8/15/2018—A redacted version of the Grand Jury Report was released yesterday and as expected it showed 70 years of repulsive and criminal conduct by hundreds of Catholic Priests in Pennsylvania as well as probably criminal acts of cover up by the Church hierarchy. Good thing it came out and people like me who are critical of some of its recommendations had better acknowledge the important good that the Report is doing, both in allowing victims a forum and in asking questions about who knew what when in terms of persons still active in public life.
That said, there are questions about the Report. The most important one is why the Catholic Church has been singled out in this way? If the answer is that a child abuse report on abuse generally would have been too diffuse to be useful, which is true, there should certainly be another investigative grand jury now that allows all victims of institutional child abuse to come forward. Were there similar patterns in other institutions, like private schools and organized athletics, or not? There have already been some allegations about child abuse in elite prep schools over the years. (here is an example). These victims also deserve to be heard.
Second, what about innocent persons named as abusers? The public probably believes there aren’t any and maybe that is true. Certainly, the overwhelming number of accusations in the Grand Jury Report are true. But 13 of the persons named (out of 301) apparently deny the allegations and that is why the Report was redacted to exclude their names—although the media will probably be able to figure out who most of them were. Perhaps even more important, the cover up allegations might certainly not be true in every instance. So, are innocent persons being included with the guilty?
Third is the question of future reforms. Basically there are two. One is against non-disclosure agreements in settlements in civil cases. I agree that State law should be amended to prohibit all such agreements. (I don’t think the Grand Jury Report goes that far). These non-disclosure agreements go way beyond the Catholic Church. They are routinely used to protect powerful corporations.
The other reform, and this is really the focus of legislation in Harrisburg, is the statute of limitations in civil and criminal cases. In 2002, the statute was extended in both, but the change not made retroactive. That is why the Grand Jury Report only led to 2 criminal cases being filed. The last instance of child abuse in the Report occurred in 2010 and most occurred over twenty years ago.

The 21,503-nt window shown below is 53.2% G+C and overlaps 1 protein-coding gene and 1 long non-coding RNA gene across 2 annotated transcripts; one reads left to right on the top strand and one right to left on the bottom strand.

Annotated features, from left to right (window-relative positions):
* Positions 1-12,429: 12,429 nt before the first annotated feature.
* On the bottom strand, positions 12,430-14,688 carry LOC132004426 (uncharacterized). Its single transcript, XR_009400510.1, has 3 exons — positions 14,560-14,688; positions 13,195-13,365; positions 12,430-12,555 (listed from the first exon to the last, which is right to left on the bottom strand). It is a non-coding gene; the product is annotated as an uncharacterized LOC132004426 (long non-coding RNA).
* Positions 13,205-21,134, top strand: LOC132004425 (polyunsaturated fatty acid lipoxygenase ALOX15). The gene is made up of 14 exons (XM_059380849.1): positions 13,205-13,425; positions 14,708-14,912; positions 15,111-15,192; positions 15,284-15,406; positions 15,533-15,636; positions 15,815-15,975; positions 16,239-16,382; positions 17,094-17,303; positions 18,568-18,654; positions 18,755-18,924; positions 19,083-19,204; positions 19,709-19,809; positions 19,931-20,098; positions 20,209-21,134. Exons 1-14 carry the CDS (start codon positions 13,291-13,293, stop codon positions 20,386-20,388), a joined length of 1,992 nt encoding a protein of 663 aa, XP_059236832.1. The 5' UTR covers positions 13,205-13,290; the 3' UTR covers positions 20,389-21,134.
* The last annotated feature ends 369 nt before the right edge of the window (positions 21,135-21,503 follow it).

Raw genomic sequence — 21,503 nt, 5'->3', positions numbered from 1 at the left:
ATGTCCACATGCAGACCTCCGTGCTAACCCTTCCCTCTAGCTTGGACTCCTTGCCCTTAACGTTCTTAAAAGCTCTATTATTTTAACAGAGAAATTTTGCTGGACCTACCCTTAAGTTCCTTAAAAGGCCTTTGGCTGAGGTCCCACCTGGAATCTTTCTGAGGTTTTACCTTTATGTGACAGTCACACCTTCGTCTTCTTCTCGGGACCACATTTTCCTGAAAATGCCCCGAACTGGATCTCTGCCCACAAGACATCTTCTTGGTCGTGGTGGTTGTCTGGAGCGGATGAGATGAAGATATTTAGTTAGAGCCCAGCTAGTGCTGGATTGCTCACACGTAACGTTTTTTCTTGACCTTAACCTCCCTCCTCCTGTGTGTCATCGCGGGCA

I really don’t understand the idea of making a change in a criminal statute of limitations retroactive once it has run. If that is not unconstitutional, it ought to be. There is no constitutional requirement that there be such a limit—there is not one usually in murder cases, for example—but once one has run, surely the defendant’s right not to be prosecuted has vested.
In terms of civil liability, it really is a question of whether you are willing to bankrupt the Church over wrongdoing that mostly occurred more than 30 years ago. The Church adopted reforms in Dallas in 2002 that are apparently effective in preventing and dealing with child abuse today. Many victims have come forward and have been compensated. We have statutes of limitations for a reason. So, I wouldn’t support such a rule essentially just for the Catholic Church. But I understand how others would.
Finally, there is the question of reckoning for persons still around. The fall of retired Cardinal Theodore McCarrick for sex crimes against seminarians in June 2018 has raised questions as to who had been silent about allegations against him over the years. These are the questions that current members of the hierarchy are going to have to answer. Pittsburgh Bishop David Zubick denies there was any cover up under himself, since 2007, or previous Bishop, and now Cardnal, Donald Wuerl. But there are allegations concerning Wuerl. They, and other such allegations, will have to be looked at in detail.